Seventy firefighters converged on a raging fire this morning off Sand Island Access Road that destroyed a commercial warehouse and caused millions in damage.
The four-alarm fire erupted just after midnight and burned for more than two hours before firefighters could contain the blaze.
Nearly 12 hours later, firefighters remained on scene trying to extinguish the fire, which had caused the warehouse roof to collapse. Almost 18 hours later, small wisps ofsmoke continued to rise from piles of debris within the structure about 3/4 the length of a football field.
No one was hurt, but battling the deep-seated blaze was labor-intensive work with the corrugated steel roof and walls shedding water like porcelain and firefighters having tostretch their hoses about an 1/8 of a mile to the hydrants, said Honolulu Fire Department spokesman Kendall Ching.
Twenty-four fire companies were sent to the fire after the initial alarm at 12:04 a.m. and the first arriving companies found the structure engulfed in flames. No one wasinside.
Tankers from as far as Wahiawa and Waipahu responded and extra firefighters were dispatched from the Windward side, he said.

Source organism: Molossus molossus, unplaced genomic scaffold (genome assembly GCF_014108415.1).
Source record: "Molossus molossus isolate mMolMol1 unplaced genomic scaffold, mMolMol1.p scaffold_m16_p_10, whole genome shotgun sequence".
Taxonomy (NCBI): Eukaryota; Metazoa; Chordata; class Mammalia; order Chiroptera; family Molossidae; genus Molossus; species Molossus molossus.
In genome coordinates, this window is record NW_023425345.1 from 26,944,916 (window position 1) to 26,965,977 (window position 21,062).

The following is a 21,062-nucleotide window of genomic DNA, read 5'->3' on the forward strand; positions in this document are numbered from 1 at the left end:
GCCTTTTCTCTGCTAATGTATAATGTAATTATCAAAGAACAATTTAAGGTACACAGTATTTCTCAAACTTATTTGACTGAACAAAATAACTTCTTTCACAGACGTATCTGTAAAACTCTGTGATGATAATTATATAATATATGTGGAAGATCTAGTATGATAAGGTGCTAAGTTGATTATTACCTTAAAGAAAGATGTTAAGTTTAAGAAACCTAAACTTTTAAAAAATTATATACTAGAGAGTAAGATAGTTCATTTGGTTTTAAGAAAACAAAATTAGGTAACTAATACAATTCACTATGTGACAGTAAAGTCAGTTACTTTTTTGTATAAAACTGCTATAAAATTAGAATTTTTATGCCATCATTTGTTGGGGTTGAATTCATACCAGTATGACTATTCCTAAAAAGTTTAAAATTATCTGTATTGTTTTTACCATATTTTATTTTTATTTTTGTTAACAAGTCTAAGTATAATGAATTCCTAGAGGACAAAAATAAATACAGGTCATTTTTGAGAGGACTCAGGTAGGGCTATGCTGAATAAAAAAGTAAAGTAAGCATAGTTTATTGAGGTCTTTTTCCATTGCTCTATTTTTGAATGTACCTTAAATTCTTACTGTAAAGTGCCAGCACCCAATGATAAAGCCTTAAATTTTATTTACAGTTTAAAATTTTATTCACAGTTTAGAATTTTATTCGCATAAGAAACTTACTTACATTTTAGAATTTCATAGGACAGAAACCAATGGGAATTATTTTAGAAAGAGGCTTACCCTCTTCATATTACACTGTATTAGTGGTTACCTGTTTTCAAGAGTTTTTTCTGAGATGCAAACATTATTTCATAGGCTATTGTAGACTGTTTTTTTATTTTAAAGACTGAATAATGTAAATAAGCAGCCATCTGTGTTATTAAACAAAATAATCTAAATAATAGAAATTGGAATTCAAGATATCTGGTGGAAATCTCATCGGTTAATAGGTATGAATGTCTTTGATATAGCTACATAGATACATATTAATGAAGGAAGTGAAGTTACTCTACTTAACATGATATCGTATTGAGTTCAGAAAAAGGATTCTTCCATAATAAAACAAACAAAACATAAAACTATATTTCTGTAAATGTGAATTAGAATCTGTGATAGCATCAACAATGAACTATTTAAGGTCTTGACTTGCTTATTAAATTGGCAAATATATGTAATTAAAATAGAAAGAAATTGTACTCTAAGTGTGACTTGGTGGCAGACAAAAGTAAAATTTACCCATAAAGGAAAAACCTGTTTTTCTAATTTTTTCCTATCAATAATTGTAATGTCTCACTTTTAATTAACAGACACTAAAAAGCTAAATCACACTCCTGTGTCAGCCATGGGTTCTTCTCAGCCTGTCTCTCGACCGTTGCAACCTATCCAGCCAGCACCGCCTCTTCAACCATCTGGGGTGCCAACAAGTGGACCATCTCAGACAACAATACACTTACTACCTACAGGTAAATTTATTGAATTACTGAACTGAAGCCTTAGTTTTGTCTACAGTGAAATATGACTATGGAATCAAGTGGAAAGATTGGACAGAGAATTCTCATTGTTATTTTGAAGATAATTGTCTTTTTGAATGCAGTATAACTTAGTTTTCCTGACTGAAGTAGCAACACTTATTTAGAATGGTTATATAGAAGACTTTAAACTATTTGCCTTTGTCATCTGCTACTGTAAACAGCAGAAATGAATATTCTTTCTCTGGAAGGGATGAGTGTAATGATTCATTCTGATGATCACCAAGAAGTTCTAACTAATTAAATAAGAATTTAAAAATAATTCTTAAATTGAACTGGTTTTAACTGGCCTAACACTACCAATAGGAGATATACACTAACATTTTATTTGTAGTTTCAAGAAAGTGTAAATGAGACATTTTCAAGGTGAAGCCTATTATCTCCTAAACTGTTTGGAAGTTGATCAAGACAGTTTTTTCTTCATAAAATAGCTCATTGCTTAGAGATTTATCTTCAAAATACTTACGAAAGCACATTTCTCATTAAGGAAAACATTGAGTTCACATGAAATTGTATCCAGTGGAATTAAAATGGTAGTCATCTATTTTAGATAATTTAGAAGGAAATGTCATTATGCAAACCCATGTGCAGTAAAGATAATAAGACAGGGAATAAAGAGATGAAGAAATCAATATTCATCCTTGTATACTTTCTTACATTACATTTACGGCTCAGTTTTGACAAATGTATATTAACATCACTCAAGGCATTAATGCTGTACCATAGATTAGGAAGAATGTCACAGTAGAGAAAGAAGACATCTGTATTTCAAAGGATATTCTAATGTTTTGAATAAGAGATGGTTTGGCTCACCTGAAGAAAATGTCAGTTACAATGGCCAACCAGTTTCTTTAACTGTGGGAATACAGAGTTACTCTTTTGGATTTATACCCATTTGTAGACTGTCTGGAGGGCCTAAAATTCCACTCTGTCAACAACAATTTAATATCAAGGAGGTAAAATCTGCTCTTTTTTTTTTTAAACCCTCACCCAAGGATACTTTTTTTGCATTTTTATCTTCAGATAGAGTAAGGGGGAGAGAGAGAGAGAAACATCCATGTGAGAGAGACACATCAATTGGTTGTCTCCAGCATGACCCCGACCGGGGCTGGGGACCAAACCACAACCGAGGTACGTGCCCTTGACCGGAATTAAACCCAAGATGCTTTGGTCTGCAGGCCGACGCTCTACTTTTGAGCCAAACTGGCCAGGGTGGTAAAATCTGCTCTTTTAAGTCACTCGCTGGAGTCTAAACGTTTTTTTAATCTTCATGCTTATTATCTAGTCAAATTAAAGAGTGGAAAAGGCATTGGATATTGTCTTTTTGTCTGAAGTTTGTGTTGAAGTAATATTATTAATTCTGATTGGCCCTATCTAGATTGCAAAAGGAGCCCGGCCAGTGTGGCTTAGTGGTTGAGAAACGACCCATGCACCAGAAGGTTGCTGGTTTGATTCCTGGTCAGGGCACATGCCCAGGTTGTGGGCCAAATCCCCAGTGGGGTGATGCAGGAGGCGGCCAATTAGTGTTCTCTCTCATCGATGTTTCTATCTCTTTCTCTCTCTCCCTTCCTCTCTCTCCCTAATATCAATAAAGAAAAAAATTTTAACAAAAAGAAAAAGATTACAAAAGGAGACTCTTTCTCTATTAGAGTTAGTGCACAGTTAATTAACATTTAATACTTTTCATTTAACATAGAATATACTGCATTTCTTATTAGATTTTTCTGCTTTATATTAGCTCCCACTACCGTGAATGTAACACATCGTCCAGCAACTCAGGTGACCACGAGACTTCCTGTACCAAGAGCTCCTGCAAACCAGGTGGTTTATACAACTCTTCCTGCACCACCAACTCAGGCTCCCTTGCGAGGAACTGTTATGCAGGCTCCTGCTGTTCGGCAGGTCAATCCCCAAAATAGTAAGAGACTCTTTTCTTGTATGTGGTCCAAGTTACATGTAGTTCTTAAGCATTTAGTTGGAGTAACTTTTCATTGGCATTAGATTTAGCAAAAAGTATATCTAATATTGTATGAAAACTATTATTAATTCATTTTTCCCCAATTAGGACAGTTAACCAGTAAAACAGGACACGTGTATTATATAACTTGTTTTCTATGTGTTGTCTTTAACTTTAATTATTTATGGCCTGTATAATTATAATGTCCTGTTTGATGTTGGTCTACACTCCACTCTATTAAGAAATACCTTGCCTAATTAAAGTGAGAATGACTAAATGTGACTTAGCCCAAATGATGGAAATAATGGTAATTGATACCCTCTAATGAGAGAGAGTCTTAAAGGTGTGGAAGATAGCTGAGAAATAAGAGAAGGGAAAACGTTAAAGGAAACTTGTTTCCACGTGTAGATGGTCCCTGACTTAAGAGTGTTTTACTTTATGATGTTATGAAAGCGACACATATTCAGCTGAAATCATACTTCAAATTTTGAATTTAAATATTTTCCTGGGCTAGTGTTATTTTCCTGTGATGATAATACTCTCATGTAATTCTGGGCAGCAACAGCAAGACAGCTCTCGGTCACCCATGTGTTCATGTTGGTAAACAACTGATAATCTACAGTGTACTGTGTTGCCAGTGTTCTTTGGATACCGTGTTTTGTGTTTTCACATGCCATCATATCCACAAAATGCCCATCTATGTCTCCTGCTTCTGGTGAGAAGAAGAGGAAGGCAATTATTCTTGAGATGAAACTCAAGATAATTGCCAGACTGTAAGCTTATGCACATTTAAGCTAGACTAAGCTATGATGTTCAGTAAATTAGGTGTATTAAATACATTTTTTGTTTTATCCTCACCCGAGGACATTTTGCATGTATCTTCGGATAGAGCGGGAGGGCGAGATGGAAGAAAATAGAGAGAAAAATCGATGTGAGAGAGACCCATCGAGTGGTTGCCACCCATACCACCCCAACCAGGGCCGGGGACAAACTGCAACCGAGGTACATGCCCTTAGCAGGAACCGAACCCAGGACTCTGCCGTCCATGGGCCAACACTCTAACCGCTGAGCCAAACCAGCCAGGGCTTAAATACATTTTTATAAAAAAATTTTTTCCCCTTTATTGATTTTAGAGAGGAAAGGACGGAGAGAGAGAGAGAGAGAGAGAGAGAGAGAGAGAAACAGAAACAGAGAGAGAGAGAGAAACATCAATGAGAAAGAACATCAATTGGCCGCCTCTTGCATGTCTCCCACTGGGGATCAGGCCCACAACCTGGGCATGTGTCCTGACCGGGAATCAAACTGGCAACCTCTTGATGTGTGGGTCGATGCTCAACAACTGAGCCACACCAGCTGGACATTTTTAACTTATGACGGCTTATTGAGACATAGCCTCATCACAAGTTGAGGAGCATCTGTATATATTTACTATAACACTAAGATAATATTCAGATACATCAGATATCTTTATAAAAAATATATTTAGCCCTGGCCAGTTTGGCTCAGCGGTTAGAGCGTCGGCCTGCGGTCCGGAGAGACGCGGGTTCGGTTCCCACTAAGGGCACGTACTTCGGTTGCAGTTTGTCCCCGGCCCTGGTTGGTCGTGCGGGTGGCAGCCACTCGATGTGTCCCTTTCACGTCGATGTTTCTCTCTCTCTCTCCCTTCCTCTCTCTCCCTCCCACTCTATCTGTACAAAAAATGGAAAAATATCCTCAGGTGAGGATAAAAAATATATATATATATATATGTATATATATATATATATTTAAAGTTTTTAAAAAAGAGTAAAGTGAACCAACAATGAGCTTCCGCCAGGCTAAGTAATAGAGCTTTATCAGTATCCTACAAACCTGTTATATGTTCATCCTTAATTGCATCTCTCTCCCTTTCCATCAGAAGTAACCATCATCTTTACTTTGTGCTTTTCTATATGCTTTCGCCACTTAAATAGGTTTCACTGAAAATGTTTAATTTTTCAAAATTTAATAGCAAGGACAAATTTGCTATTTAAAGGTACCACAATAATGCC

Firefighters had to relay water to the tankers from the hydrants on Pahounui Drive as well as stretch their hoses through other business properties. The warehouse sits on anunpaved road adjacent to Pahounui.
Firefighters attacked the blaze in sections and eventually brought it under control by 2:25 a.m. After sunrise, firefighters were able to enter the structure and move thecontents to extinguish the fire.
Sidney Goo, owner of Niu Nursery, said the warehouse housed his business and a construction company, Erik Builders.
Goo said Niu Nursery operated out of the warehouse since 1980, creating potting soil that is sold through wholesalers, such as Walmart, City Mill, and Home Depot.
“It’s sad, but I’m just happy that no one got hurt,” Goo said. He said the fire came at a busy time for his business and he lost custom machinery, about four months supply ofpackaging material, and other equipment in the blaze. He was working with his insurance company.
“I just hope the local customers can understand and keep supporting us because we’ll be back,” he said.
The blaze caused $2.2 million in damage, including $1.7 million to the contents, Ching said. The cause was under investigation.